It’s hard to isolate any bright spot in data from Europe over the past week. The best result came in the form of private loans that only declined -1.8% vs expectation of a -2.1% fall. Every other data point has come in on the soft side. Most notable was last night’s release of German inflation that fell -0.1% vs expectation of a +0.1% rise. This will be especially concerning for the ECB who meet on Thursday evening to decide on what further easing action, or combination of actions, to undertake. For months ECB officials have denied deflation is a threat in the Eurozone, then last night the ECB’s Nowotny all but admitted to deflationary pressures when he said the key difference is whether deflation is a one off or a trend. It’s hard to know exactly what the ECB will do on Thursday, but one thing is for sure, half measures are not going to achieve much. If there was ever a time for outright quantitative easing this is it, but that is a much more difficult proposition to undertake for the ECB than for other countries. Whatever they do they will want to see the Euro weaker as a result. Whether they get that or not is completely up to them. We do have other data ahead of the ECB decision on Thursday, including Eurozone inflation tonight, but to be honest, this week is all about the central bank.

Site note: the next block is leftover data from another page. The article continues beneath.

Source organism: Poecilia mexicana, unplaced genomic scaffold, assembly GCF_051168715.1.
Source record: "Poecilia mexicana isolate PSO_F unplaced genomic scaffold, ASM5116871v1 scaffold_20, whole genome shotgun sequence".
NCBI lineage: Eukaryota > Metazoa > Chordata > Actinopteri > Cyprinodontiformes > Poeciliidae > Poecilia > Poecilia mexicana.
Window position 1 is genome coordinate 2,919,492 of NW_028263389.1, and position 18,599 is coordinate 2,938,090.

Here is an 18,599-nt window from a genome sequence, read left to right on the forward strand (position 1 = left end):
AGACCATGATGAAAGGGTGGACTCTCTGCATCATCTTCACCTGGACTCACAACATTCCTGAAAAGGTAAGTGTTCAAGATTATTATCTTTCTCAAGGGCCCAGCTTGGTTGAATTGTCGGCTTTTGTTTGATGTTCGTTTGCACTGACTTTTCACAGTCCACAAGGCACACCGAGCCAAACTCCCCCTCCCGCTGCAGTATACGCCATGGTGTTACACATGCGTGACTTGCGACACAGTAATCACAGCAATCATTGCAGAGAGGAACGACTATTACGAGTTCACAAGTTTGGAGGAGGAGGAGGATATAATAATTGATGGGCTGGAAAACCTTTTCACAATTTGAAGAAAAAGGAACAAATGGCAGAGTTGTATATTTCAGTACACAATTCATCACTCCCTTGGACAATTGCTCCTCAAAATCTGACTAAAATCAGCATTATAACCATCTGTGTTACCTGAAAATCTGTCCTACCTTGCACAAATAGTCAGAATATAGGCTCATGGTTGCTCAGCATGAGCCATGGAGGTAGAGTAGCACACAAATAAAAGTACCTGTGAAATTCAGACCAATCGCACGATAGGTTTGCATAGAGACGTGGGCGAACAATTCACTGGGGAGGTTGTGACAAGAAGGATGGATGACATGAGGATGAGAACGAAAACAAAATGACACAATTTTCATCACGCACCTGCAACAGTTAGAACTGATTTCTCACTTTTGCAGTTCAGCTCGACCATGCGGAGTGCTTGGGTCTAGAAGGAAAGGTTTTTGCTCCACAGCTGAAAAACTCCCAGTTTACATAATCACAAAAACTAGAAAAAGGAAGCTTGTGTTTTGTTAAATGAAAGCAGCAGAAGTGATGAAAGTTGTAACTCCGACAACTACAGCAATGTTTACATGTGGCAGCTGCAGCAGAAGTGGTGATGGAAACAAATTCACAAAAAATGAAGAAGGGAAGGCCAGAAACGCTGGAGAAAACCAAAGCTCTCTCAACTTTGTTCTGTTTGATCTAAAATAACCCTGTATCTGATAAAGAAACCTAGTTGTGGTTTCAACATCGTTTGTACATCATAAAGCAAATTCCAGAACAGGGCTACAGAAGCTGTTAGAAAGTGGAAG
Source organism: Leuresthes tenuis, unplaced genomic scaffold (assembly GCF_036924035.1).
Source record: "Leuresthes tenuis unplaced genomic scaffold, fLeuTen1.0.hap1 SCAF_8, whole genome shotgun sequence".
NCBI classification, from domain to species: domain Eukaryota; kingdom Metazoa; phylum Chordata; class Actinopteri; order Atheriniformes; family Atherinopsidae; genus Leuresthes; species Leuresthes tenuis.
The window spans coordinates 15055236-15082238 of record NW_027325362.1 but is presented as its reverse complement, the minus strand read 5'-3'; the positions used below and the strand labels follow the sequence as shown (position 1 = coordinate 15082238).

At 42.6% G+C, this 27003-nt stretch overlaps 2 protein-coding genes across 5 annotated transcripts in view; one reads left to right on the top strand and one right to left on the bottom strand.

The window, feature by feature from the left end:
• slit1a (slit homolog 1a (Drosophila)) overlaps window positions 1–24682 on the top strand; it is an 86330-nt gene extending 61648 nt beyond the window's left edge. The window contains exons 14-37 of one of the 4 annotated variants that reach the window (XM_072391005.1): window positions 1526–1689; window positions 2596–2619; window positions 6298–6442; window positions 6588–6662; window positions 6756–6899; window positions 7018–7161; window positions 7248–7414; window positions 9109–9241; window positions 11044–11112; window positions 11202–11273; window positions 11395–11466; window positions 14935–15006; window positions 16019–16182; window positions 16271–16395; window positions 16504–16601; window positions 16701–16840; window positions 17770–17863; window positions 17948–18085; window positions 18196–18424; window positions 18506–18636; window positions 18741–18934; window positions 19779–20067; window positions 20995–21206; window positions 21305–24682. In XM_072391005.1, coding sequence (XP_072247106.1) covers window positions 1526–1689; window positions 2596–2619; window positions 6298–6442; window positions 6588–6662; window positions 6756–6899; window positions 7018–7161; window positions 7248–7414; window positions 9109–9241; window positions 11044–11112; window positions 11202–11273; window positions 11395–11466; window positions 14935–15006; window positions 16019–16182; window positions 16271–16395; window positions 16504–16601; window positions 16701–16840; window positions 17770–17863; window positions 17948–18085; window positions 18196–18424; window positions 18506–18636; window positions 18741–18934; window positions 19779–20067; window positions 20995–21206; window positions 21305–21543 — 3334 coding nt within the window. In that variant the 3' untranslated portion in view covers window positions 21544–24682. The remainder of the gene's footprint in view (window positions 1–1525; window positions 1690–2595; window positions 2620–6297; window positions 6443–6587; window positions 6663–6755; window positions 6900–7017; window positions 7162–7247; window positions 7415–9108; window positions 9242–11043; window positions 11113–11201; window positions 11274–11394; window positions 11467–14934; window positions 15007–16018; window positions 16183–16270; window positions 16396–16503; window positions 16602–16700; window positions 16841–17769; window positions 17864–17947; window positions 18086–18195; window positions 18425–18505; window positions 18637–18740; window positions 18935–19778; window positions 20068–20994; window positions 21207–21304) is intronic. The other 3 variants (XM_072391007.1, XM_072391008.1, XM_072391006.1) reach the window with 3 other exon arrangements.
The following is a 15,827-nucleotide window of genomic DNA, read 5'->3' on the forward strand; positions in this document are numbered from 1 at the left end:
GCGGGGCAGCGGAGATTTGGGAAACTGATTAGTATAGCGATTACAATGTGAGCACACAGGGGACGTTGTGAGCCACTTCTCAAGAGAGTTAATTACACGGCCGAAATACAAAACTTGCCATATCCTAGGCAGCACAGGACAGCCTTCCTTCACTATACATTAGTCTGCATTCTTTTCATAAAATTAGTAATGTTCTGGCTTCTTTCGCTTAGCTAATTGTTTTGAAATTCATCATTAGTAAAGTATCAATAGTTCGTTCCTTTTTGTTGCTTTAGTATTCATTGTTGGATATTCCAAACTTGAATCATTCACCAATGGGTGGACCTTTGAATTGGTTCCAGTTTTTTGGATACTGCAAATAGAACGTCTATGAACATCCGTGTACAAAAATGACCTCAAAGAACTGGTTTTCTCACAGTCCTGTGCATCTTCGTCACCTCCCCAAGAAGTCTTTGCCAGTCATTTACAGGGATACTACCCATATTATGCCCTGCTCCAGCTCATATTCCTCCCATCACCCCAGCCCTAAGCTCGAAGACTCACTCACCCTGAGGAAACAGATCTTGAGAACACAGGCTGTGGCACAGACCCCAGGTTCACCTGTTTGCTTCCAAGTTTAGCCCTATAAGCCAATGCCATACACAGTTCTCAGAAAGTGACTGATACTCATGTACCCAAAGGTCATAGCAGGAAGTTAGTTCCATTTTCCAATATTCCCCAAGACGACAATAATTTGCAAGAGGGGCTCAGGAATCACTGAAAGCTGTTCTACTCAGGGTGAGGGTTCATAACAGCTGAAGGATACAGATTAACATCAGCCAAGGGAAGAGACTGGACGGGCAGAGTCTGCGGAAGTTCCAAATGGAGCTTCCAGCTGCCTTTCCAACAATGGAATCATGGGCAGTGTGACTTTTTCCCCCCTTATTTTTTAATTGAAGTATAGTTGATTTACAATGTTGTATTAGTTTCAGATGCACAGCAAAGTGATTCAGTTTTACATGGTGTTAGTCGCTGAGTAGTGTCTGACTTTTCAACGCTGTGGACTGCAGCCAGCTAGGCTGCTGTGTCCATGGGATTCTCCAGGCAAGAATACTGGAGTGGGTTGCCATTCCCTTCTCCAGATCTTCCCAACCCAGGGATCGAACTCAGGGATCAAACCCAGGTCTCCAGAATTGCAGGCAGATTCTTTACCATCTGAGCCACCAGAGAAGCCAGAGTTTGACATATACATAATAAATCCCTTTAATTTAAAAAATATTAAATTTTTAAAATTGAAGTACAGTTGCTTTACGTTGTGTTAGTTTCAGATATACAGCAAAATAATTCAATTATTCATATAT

United Kingdom
Last week was a relatively quiet one for data from the UK with mortgage approvals and CBI realized sales both coming in a touch below expectation. These were countered to a degree by consumer confidence on Friday that was a little better than forecast. Last night we saw the release of manufacturing PMI that came in bang on expectation at 57.0, and this will be followed by construction and services PMI’s later in the week. The Bank of England (BOE) meet on Thursday night although the market isn’t expecting any change in policy settings. What will prove interesting over the coming months are the BOE minutes with the expectation for divisions to develop within the MPC (monetary policy committee) around the timing of future rate hikes.